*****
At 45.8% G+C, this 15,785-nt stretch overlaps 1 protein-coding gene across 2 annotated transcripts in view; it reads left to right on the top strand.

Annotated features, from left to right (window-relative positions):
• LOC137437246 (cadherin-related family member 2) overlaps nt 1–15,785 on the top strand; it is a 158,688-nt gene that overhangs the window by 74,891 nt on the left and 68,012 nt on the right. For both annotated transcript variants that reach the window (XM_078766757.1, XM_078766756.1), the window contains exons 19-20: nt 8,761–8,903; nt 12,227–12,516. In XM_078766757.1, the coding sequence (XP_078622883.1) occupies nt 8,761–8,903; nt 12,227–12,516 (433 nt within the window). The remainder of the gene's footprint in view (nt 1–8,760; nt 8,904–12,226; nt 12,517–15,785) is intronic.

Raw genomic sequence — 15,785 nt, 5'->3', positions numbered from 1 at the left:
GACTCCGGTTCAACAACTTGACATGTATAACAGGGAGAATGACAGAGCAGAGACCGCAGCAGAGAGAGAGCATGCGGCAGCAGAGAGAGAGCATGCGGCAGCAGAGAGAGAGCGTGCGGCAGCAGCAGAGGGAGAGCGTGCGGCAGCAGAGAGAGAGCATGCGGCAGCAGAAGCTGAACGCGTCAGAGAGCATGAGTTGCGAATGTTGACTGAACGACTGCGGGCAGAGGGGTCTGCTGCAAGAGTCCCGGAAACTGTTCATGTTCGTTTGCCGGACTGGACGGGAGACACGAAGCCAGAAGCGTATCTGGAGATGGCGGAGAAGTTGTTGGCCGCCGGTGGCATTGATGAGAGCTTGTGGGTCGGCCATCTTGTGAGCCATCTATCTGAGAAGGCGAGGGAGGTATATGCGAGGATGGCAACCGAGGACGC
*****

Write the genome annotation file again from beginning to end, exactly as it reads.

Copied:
At 45.8% G+C, this 15,785-nt stretch overlaps 1 protein-coding gene across 2 annotated transcripts in view; it reads left to right on the top strand.

Annotated features, from left to right (window-relative positions):
• LOC137437246 (cadherin-related family member 2) overlaps nt 1–15,785 on the top strand; it is a 158,688-nt gene that overhangs the window by 74,891 nt on the left and 68,012 nt on the right. For both annotated transcript variants that reach the window (XM_078766757.1, XM_078766756.1), the window contains exons 19-20: nt 8,761–8,903; nt 12,227–12,516. In XM_078766757.1, the coding sequence (XP_078622883.1) occupies nt 8,761–8,903; nt 12,227–12,516 (433 nt within the window). The remainder of the gene's footprint in view (nt 1–8,760; nt 8,904–12,226; nt 12,517–15,785) is intronic.

Raw genomic sequence — 15,785 nt, 5'->3', positions numbered from 1 at the left:
GACTCCGGTTCAACAACTTGACATGTATAACAGGGAGAATGACAGAGCAGAGACCGCAGCAGAGAGAGAGCATGCGGCAGCAGAGAGAGAGCATGCGGCAGCAGAGAGAGAGCGTGCGGCAGCAGCAGAGGGAGAGCGTGCGGCAGCAGAGAGAGAGCATGCGGCAGCAGAAGCTGAACGCGTCAGAGAGCATGAGTTGCGAATGTTGACTGAACGACTGCGGGCAGAGGGGTCTGCTGCAAGAGTCCCGGAAACTGTTCATGTTCGTTTGCCGGACTGGACGGGAGACACGAAGCCAGAAGCGTATCTGGAGATGGCGGAGAAGTTGTTGGCCGCCGGTGGCATTGATGAGAGCTTGTGGGTCGGCCATCTTGTGAGCCATCTATCTGAGAAGGCGAGGGAGGTATATGCGAGGATGGCAACCGAGGACGC